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Aggarwal BB, Yuan W, Li S, Gupta SC. Curcumin-free turmeric exhibits anti-inflammatory and anticancer activities: Identification of novel components of turmeric. Mol Nutr Food Res. https://pubmed.ncbi.nlm.nih.gov/23847105/ Published September, 2013.
Jäger R, Lowery RP, Calvanese AV, Joy JM, Purpura M, Wilson JM. Comparative absorption of curcumin formulations. Nutr J. https://pubmed.ncbi.nlm.nih.gov/24461029/ Published January 24, 2014.
Mbese Z, Khwaza V, Aderibigbe BA. Curcumin and Its Derivatives as Potential Therapeutic Agents in Prostate, Colon and Breast Cancers. Molecules. https://www.ncbi.nlm.nih.gov/pmc/articles/PMC6930580/ Published November 30, 2019.
Perkins K, Sahy W, Beckett RD. Efficacy of Curcuma for Treatment of Osteoarthritis. J Evid Based Complementary Altern Med. https://pubmed.ncbi.nlm.nih.gov/26976085/ Published March 14, 2016.
Sun J, Chen F, Braun C, et al. Role of curcumin in the management of pathological pain. Phytomedicine. https://pubmed.ncbi.nlm.nih.gov/30195871/ Published April 17, 2018.
Wallace IJ, Worthington S, Felson DT, et al. Knee osteoarthritis has doubled in prevalence since the mid-20th century. Proc Natl Acad Sci U S A. https://www.ncbi.nlm.nih.gov/pmc/articles/PMC5584421/ Published August 14, 2017.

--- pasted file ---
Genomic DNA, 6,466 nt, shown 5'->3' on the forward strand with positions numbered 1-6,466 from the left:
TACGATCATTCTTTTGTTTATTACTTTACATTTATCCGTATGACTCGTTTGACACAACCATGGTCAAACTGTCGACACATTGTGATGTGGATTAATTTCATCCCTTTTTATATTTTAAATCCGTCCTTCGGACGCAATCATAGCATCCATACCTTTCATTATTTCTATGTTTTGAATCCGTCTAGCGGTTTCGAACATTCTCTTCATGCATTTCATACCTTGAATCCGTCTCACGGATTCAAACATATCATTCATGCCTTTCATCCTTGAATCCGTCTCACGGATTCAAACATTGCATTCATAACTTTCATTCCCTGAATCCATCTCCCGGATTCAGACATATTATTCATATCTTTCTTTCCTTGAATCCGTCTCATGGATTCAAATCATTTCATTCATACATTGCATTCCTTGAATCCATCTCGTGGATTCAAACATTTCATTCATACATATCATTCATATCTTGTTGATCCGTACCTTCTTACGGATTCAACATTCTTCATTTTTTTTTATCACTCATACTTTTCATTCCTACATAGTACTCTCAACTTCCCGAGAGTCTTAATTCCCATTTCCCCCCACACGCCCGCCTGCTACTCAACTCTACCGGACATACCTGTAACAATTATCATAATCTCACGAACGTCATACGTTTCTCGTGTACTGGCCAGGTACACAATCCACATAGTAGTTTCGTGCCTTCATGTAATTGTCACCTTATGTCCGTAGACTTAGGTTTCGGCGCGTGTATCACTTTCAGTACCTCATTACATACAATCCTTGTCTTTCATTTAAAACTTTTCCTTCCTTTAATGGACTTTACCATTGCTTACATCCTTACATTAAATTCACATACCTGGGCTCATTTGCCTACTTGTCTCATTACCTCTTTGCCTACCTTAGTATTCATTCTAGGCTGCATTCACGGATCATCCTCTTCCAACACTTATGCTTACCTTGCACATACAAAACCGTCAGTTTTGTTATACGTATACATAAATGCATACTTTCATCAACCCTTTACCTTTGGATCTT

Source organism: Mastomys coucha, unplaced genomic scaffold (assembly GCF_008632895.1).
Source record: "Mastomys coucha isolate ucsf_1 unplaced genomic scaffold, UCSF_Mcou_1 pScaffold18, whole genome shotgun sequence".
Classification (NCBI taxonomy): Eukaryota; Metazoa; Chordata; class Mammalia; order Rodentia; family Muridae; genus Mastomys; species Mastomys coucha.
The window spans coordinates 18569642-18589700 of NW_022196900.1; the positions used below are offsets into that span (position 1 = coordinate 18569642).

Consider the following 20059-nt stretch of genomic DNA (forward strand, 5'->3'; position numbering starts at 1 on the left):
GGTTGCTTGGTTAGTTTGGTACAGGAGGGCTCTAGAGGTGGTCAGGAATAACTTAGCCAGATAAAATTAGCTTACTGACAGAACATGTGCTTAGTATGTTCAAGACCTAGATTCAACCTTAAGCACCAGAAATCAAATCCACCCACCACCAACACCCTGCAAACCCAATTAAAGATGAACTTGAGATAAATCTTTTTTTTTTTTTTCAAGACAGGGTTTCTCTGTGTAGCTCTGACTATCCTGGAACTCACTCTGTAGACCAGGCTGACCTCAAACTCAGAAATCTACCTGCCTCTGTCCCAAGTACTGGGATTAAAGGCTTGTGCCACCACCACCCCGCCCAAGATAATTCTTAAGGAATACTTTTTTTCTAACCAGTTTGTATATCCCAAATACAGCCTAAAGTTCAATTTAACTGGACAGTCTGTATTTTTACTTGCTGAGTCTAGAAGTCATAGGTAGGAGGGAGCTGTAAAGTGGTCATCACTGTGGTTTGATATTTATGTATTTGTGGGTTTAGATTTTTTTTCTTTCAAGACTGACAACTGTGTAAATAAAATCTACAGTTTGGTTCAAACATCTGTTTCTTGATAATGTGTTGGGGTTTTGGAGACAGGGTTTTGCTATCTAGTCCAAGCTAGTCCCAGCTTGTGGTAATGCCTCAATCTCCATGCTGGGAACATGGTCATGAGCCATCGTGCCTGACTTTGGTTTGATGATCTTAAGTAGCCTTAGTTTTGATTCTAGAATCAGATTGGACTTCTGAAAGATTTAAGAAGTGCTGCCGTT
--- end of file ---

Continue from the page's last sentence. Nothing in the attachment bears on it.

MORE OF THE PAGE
Wang Z, Jones G, Winzenberg T, et al. Effectiveness of Curcuma longa Extract for the Treatment of Symptoms and Effusion-Synovitis of Knee Osteoarthritis : A Randomized Trial. Ann Intern Med. https://pubmed.ncbi.nlm.nih.gov/32926799/ Published September 15, 2020.
Wang J, Wang H, Zhu R, Liu Q, Fei J, Wang S. Anti-inflammatory activity of curcumin-loaded solid lipid nanoparticles in IL-1β transgenic mice subjected to the lipopolysaccharide-induced sepsis. Biomaterials. https://pubmed.ncbi.nlm.nih.gov/25890744/ Published March 20, 2015.
Xu XY, Meng X, Li S, Gan RY, Li Y, Li HB. Bioactivity, Health Benefits, and Related Molecular Mechanisms of Curcumin: Current Progress, Challenges, and Perspectives. Nutrients. https://www.ncbi.nlm.nih.gov/pmc/articles/PMC6213156/ Published October 19, 2018.